SAN DIEGO, January 14, 2017 – British boxing hopes IBF super middleweight champion James DeGale (23-1, 14 KOs) will continue the UK’s boxing renaissance at the Barclays Center in Brooklyn in Saturday’s super middleweight unification bout against Swedish-born WBC super middleweight champion Badou Jack (21-1-1, 12 KOs). The bout is the main event of Showtime’s first boxing card on a strong 2017 boxing calendar starting at 10 p.m. ET/7 p.m. PT.
DeGale and Jack appeared in the same ring last April as part of a two-fight super middleweight tournament.
Jack, perhaps the best boxer currently in the Mayweather Promotions stable, fought to a hotly disputed draw against Lucien Bute. Bute tested positive for PEDs after the bout so Jack got a bit of a pass. Jack, who now fights out of Las Vegas, doesn’t have spectacular knockout power or dazzling defensive skills. But he does everything well with no weaknesses, and when he maintains focus he is difficult to crack in the ring.
“I’m the smarter fighter—period,” Jack said. “I believe I’m the more fundamentally sound fighter. I believe I’m the more technical fighter. It’s not just about throwing millions of combinations or looking flashy and stuff like that. It’s about winning rounds. It’s about being smart.”
DeGale, the 2008 Olympic Gold medalist and the first British boxer to win an Olympic gold and a world title, appears in his fourth consecutive fight in the United States. It’s by design. DeGale refers to himself as “The Road Warrior.” The 30-year-old southpaw is a big star at home, but he’s worked hard to extend his fame beyond Britain’s borders. Fighting in the United States gives DeGale an opportunity to build his American fan base and get the big money fights under the bright lights in big venues such as Las Vegas as well as vault him to pay per view status in Great Britain.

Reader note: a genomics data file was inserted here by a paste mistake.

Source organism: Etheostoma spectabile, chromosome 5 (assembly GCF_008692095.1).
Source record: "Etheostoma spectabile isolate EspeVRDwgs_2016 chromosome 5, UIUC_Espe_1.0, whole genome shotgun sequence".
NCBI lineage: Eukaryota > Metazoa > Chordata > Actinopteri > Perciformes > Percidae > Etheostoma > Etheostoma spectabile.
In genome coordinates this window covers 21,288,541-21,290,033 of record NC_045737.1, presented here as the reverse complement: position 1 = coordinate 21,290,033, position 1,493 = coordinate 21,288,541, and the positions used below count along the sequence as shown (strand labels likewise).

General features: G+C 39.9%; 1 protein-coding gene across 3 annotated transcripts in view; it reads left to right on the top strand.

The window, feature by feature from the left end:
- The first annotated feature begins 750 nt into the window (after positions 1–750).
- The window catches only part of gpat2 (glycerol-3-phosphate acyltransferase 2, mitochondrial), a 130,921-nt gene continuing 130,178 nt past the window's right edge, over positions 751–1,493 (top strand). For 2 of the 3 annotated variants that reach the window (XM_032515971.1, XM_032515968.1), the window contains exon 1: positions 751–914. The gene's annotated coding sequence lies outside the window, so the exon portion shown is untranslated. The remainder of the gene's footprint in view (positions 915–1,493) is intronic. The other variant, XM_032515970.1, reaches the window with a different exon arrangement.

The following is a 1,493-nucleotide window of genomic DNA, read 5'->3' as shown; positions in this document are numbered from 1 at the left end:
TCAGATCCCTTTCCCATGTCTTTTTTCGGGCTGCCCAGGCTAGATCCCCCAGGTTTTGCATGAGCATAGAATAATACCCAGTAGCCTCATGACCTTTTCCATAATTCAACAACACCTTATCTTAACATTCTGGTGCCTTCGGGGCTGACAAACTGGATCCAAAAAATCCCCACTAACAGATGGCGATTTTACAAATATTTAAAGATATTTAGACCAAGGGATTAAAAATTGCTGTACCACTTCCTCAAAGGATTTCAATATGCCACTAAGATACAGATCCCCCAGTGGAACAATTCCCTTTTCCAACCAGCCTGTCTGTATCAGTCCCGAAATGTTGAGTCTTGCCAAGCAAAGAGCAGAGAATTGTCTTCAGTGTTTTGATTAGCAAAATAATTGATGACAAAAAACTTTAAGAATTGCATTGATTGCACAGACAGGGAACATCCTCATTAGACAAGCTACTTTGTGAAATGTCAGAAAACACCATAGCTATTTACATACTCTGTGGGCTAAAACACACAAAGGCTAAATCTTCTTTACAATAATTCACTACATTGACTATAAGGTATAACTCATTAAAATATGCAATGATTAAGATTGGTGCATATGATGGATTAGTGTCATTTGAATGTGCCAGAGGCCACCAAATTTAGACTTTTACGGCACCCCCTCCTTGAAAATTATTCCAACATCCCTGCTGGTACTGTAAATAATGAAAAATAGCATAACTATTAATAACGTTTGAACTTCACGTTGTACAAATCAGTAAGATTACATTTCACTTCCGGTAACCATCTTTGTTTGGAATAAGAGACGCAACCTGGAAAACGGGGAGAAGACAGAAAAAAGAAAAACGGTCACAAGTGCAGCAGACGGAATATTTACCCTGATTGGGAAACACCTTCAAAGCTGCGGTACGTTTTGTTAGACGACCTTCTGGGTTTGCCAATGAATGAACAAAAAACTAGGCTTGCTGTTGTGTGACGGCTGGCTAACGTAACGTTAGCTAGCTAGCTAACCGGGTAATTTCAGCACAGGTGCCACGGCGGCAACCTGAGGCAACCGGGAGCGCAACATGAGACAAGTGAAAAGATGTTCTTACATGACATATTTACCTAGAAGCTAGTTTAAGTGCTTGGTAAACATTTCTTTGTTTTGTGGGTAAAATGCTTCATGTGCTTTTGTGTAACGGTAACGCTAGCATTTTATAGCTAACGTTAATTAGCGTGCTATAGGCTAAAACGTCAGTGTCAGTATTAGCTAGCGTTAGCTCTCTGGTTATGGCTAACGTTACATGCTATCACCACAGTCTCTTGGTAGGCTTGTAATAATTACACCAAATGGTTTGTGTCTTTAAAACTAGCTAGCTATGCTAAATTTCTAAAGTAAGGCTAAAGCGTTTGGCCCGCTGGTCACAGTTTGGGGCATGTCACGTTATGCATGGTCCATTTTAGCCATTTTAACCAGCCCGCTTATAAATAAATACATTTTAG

“As Badou Jack says, when we get in there it’s me and him,” said DeGale. “The best fighting the best, whoever comes out is the champ. That’s it.
“I won my world title in the U.S., I’ve defended it here and now I’m going to unify it here,” DeGale said. “To do what no other British super middleweight has done—and there have been numerous greats at 168 pounds—fills me with pride and will cement my legacy in the division.”
Jack is facing his second southpaw in a row, only the third fight against a southpaw in his career. He had a bit of trouble with southpaw Bute, and he’s likely to have the same sort of trouble against the nimble DeGale. Expect DeGale to come roaring out of the gate at the start of the bout, and he may be well ahead on the cards by the middle of the fight. A knockout isn’t a given, but it’s possible should either man make a mistake.
But DeGale can sometimes lose focus and motivate when he’s ahead on the scorecards and opponents can fight their way back in. This is where Jack’s steady discipline serves him well. Jack has a way of making close rounds go his way. DeGale needs to stay on his toes and fight every single round as if he was behind on the cards. With that mentality, he’s the more skilled fighter and he should win.
Should DeGale beat Jack, his next fight will be an all-British showdown against the unbeaten Callum Smith, a big money fight with huge interest among the boxing crazy Brits.
Gayle Lynn Falkenthal, APR, is President/Owner of the Falcon Valley Group in San Diego, California. She is also a serious boxing fan covering the Sweet Science for Communities. Read more Ringside Seat in Communities Digital News. Follow Gayle on Facebook and on Twitter @PRProSanDiego. Gayle can be reached via Google +
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